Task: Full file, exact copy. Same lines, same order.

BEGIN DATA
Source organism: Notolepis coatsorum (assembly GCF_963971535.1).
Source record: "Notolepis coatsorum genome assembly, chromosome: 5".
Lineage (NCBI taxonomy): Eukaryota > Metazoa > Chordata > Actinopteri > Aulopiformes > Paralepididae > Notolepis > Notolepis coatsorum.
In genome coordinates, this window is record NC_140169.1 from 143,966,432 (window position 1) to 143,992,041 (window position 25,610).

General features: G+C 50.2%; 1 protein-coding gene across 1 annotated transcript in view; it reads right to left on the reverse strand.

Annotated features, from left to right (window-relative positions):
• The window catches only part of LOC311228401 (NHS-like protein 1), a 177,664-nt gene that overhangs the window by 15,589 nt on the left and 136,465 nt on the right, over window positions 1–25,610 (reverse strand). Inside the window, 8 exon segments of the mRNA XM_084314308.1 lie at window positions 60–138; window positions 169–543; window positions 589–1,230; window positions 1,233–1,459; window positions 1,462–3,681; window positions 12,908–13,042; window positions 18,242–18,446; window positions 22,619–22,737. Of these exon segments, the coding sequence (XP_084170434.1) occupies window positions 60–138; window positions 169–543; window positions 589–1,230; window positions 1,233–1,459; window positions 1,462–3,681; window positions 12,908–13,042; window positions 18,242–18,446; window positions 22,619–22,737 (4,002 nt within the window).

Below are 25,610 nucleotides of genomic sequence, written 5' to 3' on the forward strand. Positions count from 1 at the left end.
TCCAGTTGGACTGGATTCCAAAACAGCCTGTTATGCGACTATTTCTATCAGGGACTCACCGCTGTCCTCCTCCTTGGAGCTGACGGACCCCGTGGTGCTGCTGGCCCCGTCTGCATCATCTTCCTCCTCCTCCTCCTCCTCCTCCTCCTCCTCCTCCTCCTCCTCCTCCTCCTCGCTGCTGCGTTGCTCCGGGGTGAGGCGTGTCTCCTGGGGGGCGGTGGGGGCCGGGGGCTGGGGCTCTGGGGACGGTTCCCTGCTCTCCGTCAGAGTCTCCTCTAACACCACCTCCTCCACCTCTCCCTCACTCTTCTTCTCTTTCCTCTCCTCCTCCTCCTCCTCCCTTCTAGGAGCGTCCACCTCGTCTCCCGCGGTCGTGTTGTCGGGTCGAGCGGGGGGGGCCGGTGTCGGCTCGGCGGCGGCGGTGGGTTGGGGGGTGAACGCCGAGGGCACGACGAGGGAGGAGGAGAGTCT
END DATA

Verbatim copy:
Source organism: Notolepis coatsorum (assembly GCF_963971535.1).
Source record: "Notolepis coatsorum genome assembly, chromosome: 5".
Lineage (NCBI taxonomy): Eukaryota > Metazoa > Chordata > Actinopteri > Aulopiformes > Paralepididae > Notolepis > Notolepis coatsorum.
In genome coordinates, this window is record NC_140169.1 from 143,966,432 (window position 1) to 143,992,041 (window position 25,610).

General features: G+C 50.2%; 1 protein-coding gene across 1 annotated transcript in view; it reads right to left on the reverse strand.

Annotated features, from left to right (window-relative positions):
• The window catches only part of LOC311228401 (NHS-like protein 1), a 177,664-nt gene that overhangs the window by 15,589 nt on the left and 136,465 nt on the right, over window positions 1–25,610 (reverse strand). Inside the window, 8 exon segments of the mRNA XM_084314308.1 lie at window positions 60–138; window positions 169–543; window positions 589–1,230; window positions 1,233–1,459; window positions 1,462–3,681; window positions 12,908–13,042; window positions 18,242–18,446; window positions 22,619–22,737. Of these exon segments, the coding sequence (XP_084170434.1) occupies window positions 60–138; window positions 169–543; window positions 589–1,230; window positions 1,233–1,459; window positions 1,462–3,681; window positions 12,908–13,042; window positions 18,242–18,446; window positions 22,619–22,737 (4,002 nt within the window).

Below are 25,610 nucleotides of genomic sequence, written 5' to 3' on the forward strand. Positions count from 1 at the left end.
TCCAGTTGGACTGGATTCCAAAACAGCCTGTTATGCGACTATTTCTATCAGGGACTCACCGCTGTCCTCCTCCTTGGAGCTGACGGACCCCGTGGTGCTGCTGGCCCCGTCTGCATCATCTTCCTCCTCCTCCTCCTCCTCCTCCTCCTCCTCCTCCTCCTCCTCCTCCTCCTCGCTGCTGCGTTGCTCCGGGGTGAGGCGTGTCTCCTGGGGGGCGGTGGGGGCCGGGGGCTGGGGCTCTGGGGACGGTTCCCTGCTCTCCGTCAGAGTCTCCTCTAACACCACCTCCTCCACCTCTCCCTCACTCTTCTTCTCTTTCCTCTCCTCCTCCTCCTCCTCCCTTCTAGGAGCGTCCACCTCGTCTCCCGCGGTCGTGTTGTCGGGTCGAGCGGGGGGGGCCGGTGTCGGCTCGGCGGCGGCGGTGGGTTGGGGGGTGAACGCCGAGGGCACGACGAGGGAGGAGGAGAGTCT